It doesn't appear to be the NTSC version of the CLD-2950.

That is for sure since the 2090/3090 are Alpha Turn units and the 2950 is a Gamma Turn unit that does appear to be the equivalent of a D503.

The player's output is quite solid, comparing it to the CLD-79 it has slightly more noise, and the black levels aren't quite as good, but it isn't a bad player.

I have the ProScan, PSLD43 which is a 2090 clone. I can't really judge the picture to other players since it's hard to do that w/ today's digital displays and I don't have all my players in one location to do an A / B comparison. However, it's looked upon as an average player for the most part but I do like it for its build quality (much more robust than the later Epsilon and Gamm Turn units).

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Posted: 06 Feb 2019, 09:12 

Regardless what people say about issues with CLV Smear on the 703 & 704, still think these players are great performers and the cosmetic appearance of them were right on target (never was a big fan of the “arch look” on the 701 & 702).

Hope you have fun with your 703 and may it give you years of enjoyment since it literally is a 25 year old baby. :)

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 Post subject: Re: PROSCAN PSLD45
Posted: 15 Feb 2019, 04:16 

Thank you so much for the info. LDFAN! Would the proscan remote with shuttle knob describe the remote you are recommending?

I'm not really recommending any remote except to get the one that was really designed for the player. As it turns out, the PSLD45 remote utilizes the same button layout for the Pioneer, CLD-D504 remote but like I said previously it still may not work due to different IR codes that RCA has been known to do.

Here is the link for a PSLD45 that was sold @ auction awhile back that has the pic of the remote...

One JUST sold on Ebay for $12. I will keep an eye out for another.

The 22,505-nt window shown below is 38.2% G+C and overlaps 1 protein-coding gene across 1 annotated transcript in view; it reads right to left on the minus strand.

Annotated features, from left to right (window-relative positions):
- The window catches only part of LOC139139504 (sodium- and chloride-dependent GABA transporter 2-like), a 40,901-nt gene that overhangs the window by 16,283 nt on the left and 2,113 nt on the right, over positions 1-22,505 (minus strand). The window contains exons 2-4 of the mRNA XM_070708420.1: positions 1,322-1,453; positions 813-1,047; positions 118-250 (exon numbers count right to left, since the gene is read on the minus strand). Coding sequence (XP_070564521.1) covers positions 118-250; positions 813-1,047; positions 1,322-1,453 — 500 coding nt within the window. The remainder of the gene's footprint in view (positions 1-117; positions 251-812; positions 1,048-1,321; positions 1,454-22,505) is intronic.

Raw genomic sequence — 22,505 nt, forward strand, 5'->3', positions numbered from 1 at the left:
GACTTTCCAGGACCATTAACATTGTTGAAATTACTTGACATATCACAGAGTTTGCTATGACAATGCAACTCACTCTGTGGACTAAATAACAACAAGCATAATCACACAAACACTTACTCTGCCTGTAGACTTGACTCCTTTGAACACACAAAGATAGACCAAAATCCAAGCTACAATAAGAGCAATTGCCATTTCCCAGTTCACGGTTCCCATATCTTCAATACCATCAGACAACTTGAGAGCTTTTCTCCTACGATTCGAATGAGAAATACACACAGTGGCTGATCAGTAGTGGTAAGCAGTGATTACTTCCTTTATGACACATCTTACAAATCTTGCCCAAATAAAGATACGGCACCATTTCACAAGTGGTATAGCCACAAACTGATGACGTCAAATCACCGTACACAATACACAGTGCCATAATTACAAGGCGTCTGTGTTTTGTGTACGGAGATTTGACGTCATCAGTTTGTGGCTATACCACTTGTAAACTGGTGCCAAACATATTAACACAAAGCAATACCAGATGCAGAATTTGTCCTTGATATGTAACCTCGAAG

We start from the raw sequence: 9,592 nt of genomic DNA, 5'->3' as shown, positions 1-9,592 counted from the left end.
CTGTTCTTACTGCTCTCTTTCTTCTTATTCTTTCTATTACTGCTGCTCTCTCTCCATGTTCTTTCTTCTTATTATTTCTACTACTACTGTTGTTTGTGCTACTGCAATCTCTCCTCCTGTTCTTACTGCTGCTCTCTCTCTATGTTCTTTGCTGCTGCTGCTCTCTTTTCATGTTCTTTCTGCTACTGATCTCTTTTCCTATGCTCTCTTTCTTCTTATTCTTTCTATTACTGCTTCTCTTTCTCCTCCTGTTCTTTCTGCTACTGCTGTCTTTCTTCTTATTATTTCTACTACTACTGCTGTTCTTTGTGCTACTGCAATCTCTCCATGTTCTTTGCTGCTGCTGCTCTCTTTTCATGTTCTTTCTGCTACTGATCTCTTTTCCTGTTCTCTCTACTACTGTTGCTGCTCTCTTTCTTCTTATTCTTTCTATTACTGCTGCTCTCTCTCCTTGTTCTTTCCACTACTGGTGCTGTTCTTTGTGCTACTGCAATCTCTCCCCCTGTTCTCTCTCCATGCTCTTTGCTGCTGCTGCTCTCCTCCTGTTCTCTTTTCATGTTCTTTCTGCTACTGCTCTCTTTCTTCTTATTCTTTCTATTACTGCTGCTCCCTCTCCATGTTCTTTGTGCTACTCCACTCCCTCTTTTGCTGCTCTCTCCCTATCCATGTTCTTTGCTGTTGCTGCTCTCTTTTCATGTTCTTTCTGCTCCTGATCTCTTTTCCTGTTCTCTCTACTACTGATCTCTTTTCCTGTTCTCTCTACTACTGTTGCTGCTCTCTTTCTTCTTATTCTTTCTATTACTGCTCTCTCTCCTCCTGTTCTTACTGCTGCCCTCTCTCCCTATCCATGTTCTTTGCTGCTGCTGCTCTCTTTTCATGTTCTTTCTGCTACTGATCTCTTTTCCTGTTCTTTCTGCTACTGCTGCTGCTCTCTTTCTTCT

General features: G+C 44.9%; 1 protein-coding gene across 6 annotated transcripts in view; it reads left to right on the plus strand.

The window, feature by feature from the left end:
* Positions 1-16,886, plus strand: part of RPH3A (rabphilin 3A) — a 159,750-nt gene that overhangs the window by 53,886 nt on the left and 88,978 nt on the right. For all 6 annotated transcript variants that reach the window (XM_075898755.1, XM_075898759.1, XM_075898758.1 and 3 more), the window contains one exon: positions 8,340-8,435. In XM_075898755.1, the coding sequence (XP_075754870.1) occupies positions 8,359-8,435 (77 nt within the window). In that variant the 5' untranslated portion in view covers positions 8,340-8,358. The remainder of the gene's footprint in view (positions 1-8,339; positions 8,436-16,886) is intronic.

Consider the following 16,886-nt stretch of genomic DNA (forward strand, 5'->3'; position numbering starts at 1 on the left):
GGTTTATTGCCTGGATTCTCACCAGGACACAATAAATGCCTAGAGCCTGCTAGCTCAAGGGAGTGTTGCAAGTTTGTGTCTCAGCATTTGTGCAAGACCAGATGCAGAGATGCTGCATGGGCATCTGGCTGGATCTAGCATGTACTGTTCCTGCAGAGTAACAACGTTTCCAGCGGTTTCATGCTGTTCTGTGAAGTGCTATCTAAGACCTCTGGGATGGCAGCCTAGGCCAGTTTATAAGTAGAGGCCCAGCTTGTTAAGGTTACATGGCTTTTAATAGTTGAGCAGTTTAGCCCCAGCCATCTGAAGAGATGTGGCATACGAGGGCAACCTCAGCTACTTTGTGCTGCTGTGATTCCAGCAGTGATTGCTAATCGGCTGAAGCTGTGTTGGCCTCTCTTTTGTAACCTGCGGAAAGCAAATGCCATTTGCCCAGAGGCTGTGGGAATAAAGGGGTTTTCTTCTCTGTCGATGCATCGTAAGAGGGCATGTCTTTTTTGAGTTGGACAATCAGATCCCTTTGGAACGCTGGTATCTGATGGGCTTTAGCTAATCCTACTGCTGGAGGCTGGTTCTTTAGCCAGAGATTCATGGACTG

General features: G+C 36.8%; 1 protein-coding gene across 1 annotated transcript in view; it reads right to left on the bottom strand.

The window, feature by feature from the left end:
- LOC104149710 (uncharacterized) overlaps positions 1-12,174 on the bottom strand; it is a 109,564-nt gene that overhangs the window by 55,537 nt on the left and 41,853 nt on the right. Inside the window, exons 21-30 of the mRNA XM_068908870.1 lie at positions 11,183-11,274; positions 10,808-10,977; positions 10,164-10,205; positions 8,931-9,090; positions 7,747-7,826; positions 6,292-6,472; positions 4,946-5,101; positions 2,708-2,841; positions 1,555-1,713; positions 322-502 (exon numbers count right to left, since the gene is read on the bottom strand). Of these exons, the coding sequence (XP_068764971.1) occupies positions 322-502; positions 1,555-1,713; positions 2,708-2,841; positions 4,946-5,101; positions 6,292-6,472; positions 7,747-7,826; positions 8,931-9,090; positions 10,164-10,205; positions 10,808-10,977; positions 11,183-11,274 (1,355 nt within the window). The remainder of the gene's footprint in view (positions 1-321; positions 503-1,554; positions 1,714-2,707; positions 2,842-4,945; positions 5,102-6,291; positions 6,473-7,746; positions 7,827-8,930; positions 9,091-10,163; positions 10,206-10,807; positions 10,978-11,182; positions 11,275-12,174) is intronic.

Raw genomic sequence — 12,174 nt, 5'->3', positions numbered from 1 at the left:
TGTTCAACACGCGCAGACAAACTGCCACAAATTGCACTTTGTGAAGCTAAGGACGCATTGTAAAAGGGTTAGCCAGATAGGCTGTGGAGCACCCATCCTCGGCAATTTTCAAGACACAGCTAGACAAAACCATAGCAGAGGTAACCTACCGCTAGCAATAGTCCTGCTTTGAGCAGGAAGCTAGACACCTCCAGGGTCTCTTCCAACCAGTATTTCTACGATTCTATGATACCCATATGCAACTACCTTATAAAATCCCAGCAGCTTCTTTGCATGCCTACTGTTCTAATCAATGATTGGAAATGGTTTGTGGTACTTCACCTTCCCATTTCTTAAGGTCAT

Yup... that's all you can do. Just be patient since it may be awhile before one comes available but they will pop up every so often.

Also, i have this remote from the early 2000's. I've read online this may control the proscan. I've not checked the book of codes yet, but I will this evening.

Most universal remotes made the same time that LD players were around should have most or all of the existing codes from that time period (especially if the universal unit is made by RCA, they should have the code you want for a ProScan). It may not control all the functions but at least it should have the basic transport codes. Also, many of today's high end universal remotes (e.g.: Logitec) have extensive databases of IR codes that should have the ProScan LD on file.

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 Post subject: Re: CLD-3030 Dolby AC3 Mod
Posted: 18 Feb 2019, 01:45 

Here are all the points you need for the CLD-3030 (CLD-99S)...

Wide view from bottom

Close up view of the AFM and Mute point

The points for +5vdc (red), -5vdc (blue), and GND (black) can be found anywhere and clearly labeled so you don't have to use the points I chose on my player.

Now you just need to build an AC3-RF board for the player.

Hope this helps. :)